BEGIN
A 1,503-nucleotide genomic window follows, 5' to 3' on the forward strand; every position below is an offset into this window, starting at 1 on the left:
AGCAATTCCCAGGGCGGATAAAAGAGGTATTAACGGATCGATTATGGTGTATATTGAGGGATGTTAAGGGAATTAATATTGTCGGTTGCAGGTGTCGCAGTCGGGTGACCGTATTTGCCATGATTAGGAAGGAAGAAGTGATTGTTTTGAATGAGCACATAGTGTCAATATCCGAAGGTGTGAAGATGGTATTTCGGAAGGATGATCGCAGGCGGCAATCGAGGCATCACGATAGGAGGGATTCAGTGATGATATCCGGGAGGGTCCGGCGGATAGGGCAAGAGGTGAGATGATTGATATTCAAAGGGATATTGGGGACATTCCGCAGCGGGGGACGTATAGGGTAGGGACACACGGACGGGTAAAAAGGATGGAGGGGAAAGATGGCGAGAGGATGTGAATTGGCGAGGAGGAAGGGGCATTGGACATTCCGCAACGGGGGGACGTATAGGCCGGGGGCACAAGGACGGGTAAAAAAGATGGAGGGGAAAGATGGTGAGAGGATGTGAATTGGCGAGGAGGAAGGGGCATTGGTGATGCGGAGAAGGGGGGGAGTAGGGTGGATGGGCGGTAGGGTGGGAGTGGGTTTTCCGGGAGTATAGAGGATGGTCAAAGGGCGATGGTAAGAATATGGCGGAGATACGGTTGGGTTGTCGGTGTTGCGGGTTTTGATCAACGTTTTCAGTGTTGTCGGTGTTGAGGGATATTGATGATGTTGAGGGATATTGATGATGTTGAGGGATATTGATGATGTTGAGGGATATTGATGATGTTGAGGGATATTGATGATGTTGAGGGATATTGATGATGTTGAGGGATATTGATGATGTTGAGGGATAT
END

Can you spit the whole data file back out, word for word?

A 1,503-nucleotide genomic window follows, 5' to 3' on the forward strand; every position below is an offset into this window, starting at 1 on the left:
AGCAATTCCCAGGGCGGATAAAAGAGGTATTAACGGATCGATTATGGTGTATATTGAGGGATGTTAAGGGAATTAATATTGTCGGTTGCAGGTGTCGCAGTCGGGTGACCGTATTTGCCATGATTAGGAAGGAAGAAGTGATTGTTTTGAATGAGCACATAGTGTCAATATCCGAAGGTGTGAAGATGGTATTTCGGAAGGATGATCGCAGGCGGCAATCGAGGCATCACGATAGGAGGGATTCAGTGATGATATCCGGGAGGGTCCGGCGGATAGGGCAAGAGGTGAGATGATTGATATTCAAAGGGATATTGGGGACATTCCGCAGCGGGGGACGTATAGGGTAGGGACACACGGACGGGTAAAAAGGATGGAGGGGAAAGATGGCGAGAGGATGTGAATTGGCGAGGAGGAAGGGGCATTGGACATTCCGCAACGGGGGGACGTATAGGCCGGGGGCACAAGGACGGGTAAAAAAGATGGAGGGGAAAGATGGTGAGAGGATGTGAATTGGCGAGGAGGAAGGGGCATTGGTGATGCGGAGAAGGGGGGGAGTAGGGTGGATGGGCGGTAGGGTGGGAGTGGGTTTTCCGGGAGTATAGAGGATGGTCAAAGGGCGATGGTAAGAATATGGCGGAGATACGGTTGGGTTGTCGGTGTTGCGGGTTTTGATCAACGTTTTCAGTGTTGTCGGTGTTGAGGGATATTGATGATGTTGAGGGATATTGATGATGTTGAGGGATATTGATGATGTTGAGGGATATTGATGATGTTGAGGGATATTGATGATGTTGAGGGATATTGATGATGTTGAGGGATATTGATGATGTTGAGGGATAT